Remarks by William J. Perry
Secretary of Defense
SACLANT Seminar, Norfolk, Va.
June 27, 1996
In June of 1995, just one year ago, I attended the Defense
Ministerial in Brussels. Without question, this was the most
dismal NATO meeting I have ever attended. Those of you who were
there might share that judgment with me. Bosnia was being
ravaged by unspeakable atrocities. The U.N. was being humiliated
with its peacekeepers chained to Bosnian-Serb radar. European
nations and the U.S. were at complete odds with each other. At
that meeting, the United States was pushing to take robust air
action to punish the Serbs for violating U.N. sanctions, and the
European nations, with troops on the ground, feared such action
would endanger their troops.
As a result, NATO, paralyzed into inaction, was shown to be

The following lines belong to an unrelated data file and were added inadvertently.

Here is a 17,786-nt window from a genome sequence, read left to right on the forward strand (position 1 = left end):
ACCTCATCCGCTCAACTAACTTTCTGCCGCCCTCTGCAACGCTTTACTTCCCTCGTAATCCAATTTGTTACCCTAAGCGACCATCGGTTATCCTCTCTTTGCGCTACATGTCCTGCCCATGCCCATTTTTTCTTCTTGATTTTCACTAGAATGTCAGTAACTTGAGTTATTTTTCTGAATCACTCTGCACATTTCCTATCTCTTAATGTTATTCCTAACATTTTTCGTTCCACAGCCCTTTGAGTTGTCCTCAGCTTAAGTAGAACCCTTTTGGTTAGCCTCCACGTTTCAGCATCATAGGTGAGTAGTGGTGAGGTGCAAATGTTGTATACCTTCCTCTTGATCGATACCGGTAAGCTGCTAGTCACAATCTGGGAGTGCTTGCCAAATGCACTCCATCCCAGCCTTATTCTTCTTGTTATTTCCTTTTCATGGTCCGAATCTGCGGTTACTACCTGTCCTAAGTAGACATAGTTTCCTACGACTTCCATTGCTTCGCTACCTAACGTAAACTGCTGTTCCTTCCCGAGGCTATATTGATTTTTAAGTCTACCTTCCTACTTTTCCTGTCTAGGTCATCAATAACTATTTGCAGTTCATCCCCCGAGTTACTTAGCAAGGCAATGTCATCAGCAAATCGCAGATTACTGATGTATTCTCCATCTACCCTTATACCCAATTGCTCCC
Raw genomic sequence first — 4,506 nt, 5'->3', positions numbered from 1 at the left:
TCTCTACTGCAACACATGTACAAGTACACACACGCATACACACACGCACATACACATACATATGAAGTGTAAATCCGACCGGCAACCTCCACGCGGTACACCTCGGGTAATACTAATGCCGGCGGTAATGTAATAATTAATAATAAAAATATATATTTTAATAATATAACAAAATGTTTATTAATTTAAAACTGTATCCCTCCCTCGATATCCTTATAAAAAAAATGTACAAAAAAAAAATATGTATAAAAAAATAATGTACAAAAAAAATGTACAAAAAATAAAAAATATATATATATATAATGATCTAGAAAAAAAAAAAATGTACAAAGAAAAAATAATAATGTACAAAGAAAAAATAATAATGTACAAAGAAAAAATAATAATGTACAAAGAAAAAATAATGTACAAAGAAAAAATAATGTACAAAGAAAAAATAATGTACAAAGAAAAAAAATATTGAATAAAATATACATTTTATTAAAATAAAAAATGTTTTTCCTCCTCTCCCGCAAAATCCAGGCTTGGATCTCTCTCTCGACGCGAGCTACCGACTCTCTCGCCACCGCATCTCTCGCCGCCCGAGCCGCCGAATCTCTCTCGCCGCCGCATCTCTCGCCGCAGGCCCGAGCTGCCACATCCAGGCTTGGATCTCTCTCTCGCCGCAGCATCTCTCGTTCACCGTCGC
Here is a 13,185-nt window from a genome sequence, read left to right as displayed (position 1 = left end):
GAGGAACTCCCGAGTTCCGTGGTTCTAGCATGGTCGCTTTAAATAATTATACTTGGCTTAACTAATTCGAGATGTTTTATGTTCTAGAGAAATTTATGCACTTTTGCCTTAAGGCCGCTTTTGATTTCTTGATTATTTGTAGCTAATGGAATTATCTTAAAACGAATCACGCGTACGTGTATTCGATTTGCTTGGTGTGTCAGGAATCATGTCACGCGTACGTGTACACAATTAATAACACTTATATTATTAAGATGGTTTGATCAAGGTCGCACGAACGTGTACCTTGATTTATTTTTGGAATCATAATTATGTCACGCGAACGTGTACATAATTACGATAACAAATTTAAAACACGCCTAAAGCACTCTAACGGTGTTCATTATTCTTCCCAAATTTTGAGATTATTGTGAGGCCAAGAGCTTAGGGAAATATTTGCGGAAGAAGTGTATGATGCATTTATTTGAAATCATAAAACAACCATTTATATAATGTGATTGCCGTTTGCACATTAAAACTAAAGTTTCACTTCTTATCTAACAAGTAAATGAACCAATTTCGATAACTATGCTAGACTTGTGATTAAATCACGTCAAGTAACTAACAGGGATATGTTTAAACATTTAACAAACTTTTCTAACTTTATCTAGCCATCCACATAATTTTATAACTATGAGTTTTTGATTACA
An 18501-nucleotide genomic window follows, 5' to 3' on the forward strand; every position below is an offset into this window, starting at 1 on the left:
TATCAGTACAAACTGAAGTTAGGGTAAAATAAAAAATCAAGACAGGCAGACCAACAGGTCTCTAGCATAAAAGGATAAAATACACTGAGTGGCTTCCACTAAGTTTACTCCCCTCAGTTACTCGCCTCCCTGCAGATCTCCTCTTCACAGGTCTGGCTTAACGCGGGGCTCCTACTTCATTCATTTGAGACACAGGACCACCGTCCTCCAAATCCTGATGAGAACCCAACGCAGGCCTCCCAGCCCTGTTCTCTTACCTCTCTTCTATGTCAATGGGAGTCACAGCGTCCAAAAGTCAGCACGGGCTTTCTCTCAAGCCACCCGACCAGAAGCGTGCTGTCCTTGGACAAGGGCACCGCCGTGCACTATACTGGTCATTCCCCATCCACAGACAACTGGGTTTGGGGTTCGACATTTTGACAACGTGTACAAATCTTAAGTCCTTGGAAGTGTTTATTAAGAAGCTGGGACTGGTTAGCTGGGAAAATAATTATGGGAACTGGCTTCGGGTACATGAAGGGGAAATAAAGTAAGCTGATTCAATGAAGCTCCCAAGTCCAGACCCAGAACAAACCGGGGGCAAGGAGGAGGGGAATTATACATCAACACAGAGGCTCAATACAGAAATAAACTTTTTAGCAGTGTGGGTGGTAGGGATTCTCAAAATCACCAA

irrelevant in dealing with the Bosnian crisis. At that meeting,
we rightly asked a critical question. If NATO is not relevant to
Bosnia, the greatest security crisis in Europe since the end of
the world war, what is it relevant for? In sum, at that meeting,
it appeared to me that NATO was in the process of unraveling.
What a difference a year makes. Two weeks ago, I attended
its defense ministerial in Brussels. This year, the meeting was
one of strength and of hope. The alliance was vibrant and self-
confident. The United States and European nations were working
together, harmoniously, and NATO was conducting its first
military operation and conducting it with great success.
In this heady atmosphere, the defense ministers met, not at
15, but at 16. We were joined by ministers from 26 Partnership
for Peace nations, including Russia. We all realized that 1996
had already been a year of truly historic change for NATO. We
continued that process of change at that meeting by taking
actions that will help build the kind of NATO that Europe will
require to meet the challenges of the 21st Century.